Hopefully that intermittent is gone for good.

We booted OS/8 through the serial port and used the RXREAD program to test some 8" floppies.

Out of the stack of diskettes from a variety of vendors we found three that work OK.

We used David Gesswein's dump/restore programs to copy an image of an OS/8 diskette to a real diskette.

After trying three different RX8E bootloaders we found that the one in the OS/8 manual would boot OS/8 from the diskette that we just made.

We even ran BASIC from the diskette, so that means that the processor is working well.

The right diskette drive is not working well, so we still need to fix that.


We fixed the 854 power controller.

Now the AC power for all of the peripherals is controlled by the key on the processor cabinet.

We removed the ribbon cable that connects the TU56 DECtape to the TD8E controller.

It looks like it got caught under a cabinet wheel and damaged some of the wires.

The H-716-b power supply for the TU56 should make +5VDC and -15VDC, but the -15VDC is broken.

Both of these should get fixed during the week.

The 8/e would not boot OS/8 from the RX01 floppy today.

It worked OK after we reseated the microcode ROMs in the RX01 diskette drive.

To make it more reliable we removed the microcode ROMs, cleaned the tim plated leads, treated them with DeoxIt, and reinstalled them.

The RX01 works OK now, and hopefully it stay that way.

The right diskette drive doesn't work correctly.

While running diagnostics we compared the INDEX, TRACK 0, and RAW DATA signals from the two drives.

As far as I can see they both look the same.

Next week we can swap the two drives to see if the problem is in the analog board or the diskette drive.


Click on the image for a larger view.

You can see Q7 at the top middle of the PCB in the image is missing.

I replaced transistor Q7 in the H-716b power supply with a 2N3956 that I bought on eBay.

Both +5VDC and -15VDC now work.

Tomorrow I can see if the TU56 transport will work with the local controls on the front of the drives.

I fixed the two broken wires in the ribbon cable that connects the TU56 DECtape to the TD8E controller.

There are some spots on the ribbon cable where the insulation was worn down to the bare wires.

I will tape it for now, and look for a better solution later.

Tomorrow I will swap the left and right diskette drives.

That will let me determine if the problem is with the analog board in the RX01, or in the right diskette drive.


The Forward motor for the left DECtape drive has very little holding torque, and runs very slowly when activated.

Both motors on the right drive work fine.

Next week I will swap boards between the right and left drives to localize the problem.

The motor control boards don't look complicated so it should be an easy fix.

The TD8E diagnostics said that there is something wrong with the drive select logic.

DECtapes have an interesting analog feedback circuit so you can tell if none, one, or more than one drive had been selected.

If the Select Echo signal from the drive is between -6VDC and -9VDC a single drive was selected.

A voltage of -9VDC to -15VDC indicates that more than one drive was selected.

A voltage of 0VDC indicates that no drive was selected.

The diags also said that there was problem when it write to the Command Register and then read the data back.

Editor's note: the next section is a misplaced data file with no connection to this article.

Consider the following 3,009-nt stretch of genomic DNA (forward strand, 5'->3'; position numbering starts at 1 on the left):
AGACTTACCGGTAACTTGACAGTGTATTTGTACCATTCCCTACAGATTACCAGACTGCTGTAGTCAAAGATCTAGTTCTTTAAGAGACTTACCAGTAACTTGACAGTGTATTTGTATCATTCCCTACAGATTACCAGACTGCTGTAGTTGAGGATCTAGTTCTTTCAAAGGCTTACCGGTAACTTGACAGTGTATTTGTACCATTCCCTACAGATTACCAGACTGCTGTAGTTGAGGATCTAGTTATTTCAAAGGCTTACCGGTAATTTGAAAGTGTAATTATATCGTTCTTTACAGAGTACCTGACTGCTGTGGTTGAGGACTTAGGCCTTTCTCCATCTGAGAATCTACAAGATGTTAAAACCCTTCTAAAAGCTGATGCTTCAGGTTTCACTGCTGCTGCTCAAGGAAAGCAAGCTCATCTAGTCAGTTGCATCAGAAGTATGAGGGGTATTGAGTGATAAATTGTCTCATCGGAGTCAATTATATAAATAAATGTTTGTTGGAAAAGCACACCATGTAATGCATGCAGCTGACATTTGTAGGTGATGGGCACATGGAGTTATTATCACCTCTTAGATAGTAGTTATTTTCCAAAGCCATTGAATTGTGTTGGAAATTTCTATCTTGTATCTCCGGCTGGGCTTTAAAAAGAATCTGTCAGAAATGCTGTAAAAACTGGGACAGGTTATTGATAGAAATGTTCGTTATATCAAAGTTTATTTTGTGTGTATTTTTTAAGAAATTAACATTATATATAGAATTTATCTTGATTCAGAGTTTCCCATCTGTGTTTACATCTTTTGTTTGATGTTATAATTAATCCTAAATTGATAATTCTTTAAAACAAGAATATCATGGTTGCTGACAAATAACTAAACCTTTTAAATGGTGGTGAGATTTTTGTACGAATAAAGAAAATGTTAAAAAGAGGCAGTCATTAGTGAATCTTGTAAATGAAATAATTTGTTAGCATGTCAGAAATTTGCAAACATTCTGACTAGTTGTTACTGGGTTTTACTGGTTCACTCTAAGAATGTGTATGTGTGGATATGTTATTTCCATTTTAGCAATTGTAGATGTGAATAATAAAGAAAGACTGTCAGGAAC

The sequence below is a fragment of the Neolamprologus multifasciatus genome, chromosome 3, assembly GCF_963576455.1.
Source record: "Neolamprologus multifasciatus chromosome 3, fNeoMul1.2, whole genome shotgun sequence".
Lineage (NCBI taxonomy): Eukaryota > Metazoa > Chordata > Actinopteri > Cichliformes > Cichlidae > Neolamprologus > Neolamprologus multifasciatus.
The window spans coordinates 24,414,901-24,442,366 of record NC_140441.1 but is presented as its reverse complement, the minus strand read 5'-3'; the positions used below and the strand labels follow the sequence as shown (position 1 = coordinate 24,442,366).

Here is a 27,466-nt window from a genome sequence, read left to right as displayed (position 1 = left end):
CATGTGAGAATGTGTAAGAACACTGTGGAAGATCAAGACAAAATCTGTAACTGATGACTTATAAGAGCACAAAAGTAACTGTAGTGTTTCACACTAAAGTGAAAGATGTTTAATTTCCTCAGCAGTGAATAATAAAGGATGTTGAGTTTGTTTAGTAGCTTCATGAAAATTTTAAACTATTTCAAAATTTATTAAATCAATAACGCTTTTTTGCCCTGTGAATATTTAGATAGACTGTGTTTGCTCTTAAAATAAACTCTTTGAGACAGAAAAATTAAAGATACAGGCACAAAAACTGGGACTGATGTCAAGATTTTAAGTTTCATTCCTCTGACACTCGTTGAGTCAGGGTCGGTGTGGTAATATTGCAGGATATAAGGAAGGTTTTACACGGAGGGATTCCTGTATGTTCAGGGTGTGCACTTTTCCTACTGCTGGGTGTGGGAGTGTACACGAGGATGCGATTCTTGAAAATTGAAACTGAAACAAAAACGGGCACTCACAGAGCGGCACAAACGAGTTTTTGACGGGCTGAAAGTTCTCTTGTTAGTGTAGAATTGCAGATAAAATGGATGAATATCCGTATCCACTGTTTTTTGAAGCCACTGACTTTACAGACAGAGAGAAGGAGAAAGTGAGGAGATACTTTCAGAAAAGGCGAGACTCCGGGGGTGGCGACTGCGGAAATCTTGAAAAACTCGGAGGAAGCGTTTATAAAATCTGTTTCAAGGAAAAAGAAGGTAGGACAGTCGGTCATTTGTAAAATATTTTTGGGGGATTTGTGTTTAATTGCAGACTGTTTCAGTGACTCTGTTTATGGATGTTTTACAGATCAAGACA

The only bit that worked with the diag was was for Forward/Reverse.

This error was the same on two different TD8E boards, so I don't trust the diag results.

I toggled in a little program that reads the switches on the front panel and writes the switch settings to the Command Register.

This let me select each drive, set the Forward/Reverse direction, and turn on the Go bit to put the drive in motion.

All of this worked nicely on the right drive, so at least three of the Command Register bits are working OK.

Two of the tape drive indicator bulbs are out.

The same indicator is used on lots of NAVY ships, but I think it will be a lot less expensive to take the indicator apart and replace just the bulb.

A CM2182 bulb is supposed to work. I ordered some from Digikey, so maybe I can repair these next week.

I put two NOS vintage 1979 DECtapes on the drives to see what would work.

The left drive always unwinds the tape because of the motor problem.

I wrote a simple program to tell the DECtape drive to move and found that I can command the right drive to go forward and reverse from the Processor.

I can see Timing, Mark, and Data Track signals when the tape is moving, so lots of the electronics for the right drive are working.

Next week, I will write some simple diagnostics so I can debug the drive select problem.

The simple diags allow me to test small parts of the controller and drive circuitry without trying to understand the DEC diagnostics.


Click on the image for a larger view.

I replaced the bulbs inside of the left WRITE and right SELECT indicators on the drives with CM2182 bulbs from Digikey.

DEC field service always replaced the complete indicator assembly, but they are no longer available.

The surgery involved prying off the metal frame that held on the plastic cover, cutting out the original bulb, and soldering the leads of the new CM2182 bulb to the original contacts.

The color and brightness of the new bulb match the originals very well.

Last week we found that the left drive always unwound the tape because the FWD motor torque was too low.